What is Argon2?#
argon2.PasswordHasher with its default parameters to securely hash your passwords.
You do not need to read or understand anything below this box.
Argon2 is a secure password hashing algorithm. It is designed to have both a configurable runtime as well as memory consumption.
This means that you can decide how long it takes to hash a password and how much memory is required.
In September 2021, Argon2 has been standardized by the IETF in RFC 9106.
Argon2 comes in three variants: Argon2d, Argon2i, and Argon2id. Argon2d’s strength is the resistance against time–memory trade-offs, while Argon2i’s focus is on resistance against side-channel attacks.
Accordingly, Argon2i was originally considered the correct choice for password hashing and password-based key derivation. In practice it turned out that a combination of d and i – that combines their strengths – is the better choice. And so Argon2id was born and is now considered the main variant (and the only variant required by the RFC to be implemented).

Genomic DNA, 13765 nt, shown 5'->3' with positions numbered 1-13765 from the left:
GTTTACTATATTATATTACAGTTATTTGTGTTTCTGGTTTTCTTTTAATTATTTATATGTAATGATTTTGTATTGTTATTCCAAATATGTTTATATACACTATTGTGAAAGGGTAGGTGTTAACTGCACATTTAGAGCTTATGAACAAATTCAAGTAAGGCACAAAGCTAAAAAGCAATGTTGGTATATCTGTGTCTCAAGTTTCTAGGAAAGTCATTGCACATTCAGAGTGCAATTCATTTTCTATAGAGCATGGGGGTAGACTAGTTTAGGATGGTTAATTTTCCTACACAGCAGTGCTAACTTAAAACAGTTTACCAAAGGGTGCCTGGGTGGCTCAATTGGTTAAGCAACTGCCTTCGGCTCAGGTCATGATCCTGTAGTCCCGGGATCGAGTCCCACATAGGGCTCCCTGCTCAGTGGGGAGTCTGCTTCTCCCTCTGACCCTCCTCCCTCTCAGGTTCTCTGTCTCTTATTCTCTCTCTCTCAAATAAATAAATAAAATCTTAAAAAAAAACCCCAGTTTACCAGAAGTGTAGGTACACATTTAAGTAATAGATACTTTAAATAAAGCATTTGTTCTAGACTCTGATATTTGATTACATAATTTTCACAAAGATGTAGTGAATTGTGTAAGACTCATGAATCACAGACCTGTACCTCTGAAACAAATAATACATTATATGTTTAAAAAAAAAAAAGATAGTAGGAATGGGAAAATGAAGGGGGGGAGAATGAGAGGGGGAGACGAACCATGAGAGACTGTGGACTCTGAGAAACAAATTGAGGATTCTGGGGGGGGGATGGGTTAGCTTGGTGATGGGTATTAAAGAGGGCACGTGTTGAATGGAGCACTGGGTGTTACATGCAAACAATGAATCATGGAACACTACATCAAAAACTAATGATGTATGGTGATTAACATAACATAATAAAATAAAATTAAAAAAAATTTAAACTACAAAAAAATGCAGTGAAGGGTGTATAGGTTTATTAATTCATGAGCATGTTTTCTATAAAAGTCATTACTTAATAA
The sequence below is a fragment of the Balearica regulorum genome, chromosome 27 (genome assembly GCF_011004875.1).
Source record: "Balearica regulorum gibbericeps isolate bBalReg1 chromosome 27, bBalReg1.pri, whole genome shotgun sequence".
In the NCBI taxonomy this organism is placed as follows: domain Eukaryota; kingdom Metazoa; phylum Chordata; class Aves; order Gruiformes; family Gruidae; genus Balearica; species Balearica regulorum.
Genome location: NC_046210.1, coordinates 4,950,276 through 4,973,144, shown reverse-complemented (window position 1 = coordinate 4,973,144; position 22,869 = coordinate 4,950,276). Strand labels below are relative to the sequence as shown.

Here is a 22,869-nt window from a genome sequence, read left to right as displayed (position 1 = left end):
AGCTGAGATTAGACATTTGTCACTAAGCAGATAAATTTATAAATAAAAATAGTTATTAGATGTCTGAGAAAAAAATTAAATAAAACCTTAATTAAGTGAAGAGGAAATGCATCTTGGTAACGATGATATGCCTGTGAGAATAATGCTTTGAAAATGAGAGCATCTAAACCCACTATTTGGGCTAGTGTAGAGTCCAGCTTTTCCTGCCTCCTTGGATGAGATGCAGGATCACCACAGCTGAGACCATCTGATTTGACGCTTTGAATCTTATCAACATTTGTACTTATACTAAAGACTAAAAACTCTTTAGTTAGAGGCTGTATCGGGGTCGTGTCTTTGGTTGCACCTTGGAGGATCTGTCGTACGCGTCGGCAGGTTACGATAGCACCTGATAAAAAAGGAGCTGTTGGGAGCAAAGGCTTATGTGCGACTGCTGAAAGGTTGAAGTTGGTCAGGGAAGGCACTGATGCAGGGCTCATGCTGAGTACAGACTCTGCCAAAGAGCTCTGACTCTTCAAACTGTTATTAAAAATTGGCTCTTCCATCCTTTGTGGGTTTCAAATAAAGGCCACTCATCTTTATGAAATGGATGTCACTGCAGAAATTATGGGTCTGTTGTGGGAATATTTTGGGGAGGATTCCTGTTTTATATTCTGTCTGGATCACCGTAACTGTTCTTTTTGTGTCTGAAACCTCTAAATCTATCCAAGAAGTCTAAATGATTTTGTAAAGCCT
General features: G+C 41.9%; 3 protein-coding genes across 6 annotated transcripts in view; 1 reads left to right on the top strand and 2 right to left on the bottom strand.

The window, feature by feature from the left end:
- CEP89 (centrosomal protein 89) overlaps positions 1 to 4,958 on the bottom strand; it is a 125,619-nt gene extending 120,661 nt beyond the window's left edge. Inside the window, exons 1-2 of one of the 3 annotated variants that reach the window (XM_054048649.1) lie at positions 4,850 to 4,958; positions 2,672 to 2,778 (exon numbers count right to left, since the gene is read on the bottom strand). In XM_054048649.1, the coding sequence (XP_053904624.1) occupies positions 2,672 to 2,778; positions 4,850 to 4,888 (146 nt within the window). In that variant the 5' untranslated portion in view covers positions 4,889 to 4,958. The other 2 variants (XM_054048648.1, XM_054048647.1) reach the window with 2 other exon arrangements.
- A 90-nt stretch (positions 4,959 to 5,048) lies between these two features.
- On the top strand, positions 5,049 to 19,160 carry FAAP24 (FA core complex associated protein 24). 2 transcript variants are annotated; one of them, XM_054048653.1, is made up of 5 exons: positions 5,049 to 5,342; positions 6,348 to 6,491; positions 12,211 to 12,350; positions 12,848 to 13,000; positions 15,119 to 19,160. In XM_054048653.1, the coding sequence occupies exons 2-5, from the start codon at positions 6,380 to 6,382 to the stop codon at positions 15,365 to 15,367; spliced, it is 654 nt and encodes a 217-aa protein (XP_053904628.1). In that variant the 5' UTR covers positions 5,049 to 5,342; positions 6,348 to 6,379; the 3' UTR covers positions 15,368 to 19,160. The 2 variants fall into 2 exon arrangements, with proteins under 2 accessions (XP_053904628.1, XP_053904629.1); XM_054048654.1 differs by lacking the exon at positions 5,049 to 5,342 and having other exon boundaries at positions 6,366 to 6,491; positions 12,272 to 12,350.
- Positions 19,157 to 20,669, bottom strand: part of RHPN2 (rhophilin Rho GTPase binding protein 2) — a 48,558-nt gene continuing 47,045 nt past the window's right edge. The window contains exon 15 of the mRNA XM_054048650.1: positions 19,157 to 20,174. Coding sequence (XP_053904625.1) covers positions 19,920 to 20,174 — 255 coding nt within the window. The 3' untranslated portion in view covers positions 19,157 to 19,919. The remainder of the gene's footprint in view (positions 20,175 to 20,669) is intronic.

Why “just use bcrypt” Is Not the Best Answer (Anymore)#
The current workhorses of password hashing are unquestionably bcrypt and PBKDF2. And while they’re still fine to use, the password cracking community embraced new technologies like GPUs and ASICs to crack password in a highly parallel fashion.
An effective measure against extreme parallelism proved making computation of password hashes also memory hard. The best known implementation of that approach is to date scrypt. However according to the Argon2 paper , page 2:
[…] the existence of a trivial time-memory tradeoff allows compact implementations with the same energy cost.
Therefore a new algorithm was needed. This time future-proof and with committee-vetting instead of single implementors.
Password Hashing Competition#
The Password Hashing Competition took place between 2012 and 2015 to find a new, secure, and future-proof password hashing algorithm. Previously the NIST was in charge but after certain events and revelations their integrity has been put into question by the general public. So a group of independent cryptographers and security researchers came together.
In the end, Argon2 was announced as the winner.